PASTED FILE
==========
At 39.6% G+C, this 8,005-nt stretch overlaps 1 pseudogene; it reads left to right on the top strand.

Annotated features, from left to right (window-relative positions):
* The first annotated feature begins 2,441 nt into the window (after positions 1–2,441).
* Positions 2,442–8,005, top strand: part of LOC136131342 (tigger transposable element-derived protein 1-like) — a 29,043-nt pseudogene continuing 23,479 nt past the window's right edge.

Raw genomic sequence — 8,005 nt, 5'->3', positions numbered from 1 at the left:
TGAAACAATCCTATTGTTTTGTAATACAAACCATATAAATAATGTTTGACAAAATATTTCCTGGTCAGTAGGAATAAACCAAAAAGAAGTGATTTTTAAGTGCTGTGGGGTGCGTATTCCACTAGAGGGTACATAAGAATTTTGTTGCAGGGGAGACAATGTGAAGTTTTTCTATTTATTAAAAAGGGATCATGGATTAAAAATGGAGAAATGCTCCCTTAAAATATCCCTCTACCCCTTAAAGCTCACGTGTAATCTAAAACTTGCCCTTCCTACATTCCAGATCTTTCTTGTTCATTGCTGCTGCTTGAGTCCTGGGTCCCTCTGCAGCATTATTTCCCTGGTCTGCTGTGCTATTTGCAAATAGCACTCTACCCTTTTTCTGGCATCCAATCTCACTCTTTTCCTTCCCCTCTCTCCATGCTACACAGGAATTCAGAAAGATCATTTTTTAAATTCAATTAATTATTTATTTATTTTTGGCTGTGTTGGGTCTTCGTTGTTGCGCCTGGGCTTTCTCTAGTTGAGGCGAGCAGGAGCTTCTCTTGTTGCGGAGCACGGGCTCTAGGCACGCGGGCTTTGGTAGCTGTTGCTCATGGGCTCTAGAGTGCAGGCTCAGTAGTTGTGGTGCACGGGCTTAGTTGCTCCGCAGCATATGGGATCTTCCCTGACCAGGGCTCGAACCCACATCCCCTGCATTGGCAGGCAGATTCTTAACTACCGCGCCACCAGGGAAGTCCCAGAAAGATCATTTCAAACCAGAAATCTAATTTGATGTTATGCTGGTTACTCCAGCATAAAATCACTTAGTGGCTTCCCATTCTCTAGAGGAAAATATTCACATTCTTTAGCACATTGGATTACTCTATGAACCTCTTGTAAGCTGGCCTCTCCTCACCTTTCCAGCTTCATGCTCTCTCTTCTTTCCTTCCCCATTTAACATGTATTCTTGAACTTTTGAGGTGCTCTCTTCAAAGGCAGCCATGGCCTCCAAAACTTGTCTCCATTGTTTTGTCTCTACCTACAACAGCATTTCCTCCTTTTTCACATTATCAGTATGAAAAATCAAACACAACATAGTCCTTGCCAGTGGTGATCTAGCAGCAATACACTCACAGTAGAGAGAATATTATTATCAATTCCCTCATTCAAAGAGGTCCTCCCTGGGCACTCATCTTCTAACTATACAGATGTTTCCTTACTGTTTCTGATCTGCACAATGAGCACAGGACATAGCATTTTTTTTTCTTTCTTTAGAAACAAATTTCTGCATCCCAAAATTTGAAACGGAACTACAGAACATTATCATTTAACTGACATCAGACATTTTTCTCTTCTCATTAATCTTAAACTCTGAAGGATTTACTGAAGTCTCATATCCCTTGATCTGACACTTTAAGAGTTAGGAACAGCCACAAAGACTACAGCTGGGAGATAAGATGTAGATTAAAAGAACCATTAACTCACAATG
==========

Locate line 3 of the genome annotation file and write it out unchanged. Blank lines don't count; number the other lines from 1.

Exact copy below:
* The first annotated feature begins 2,441 nt into the window (after positions 1–2,441).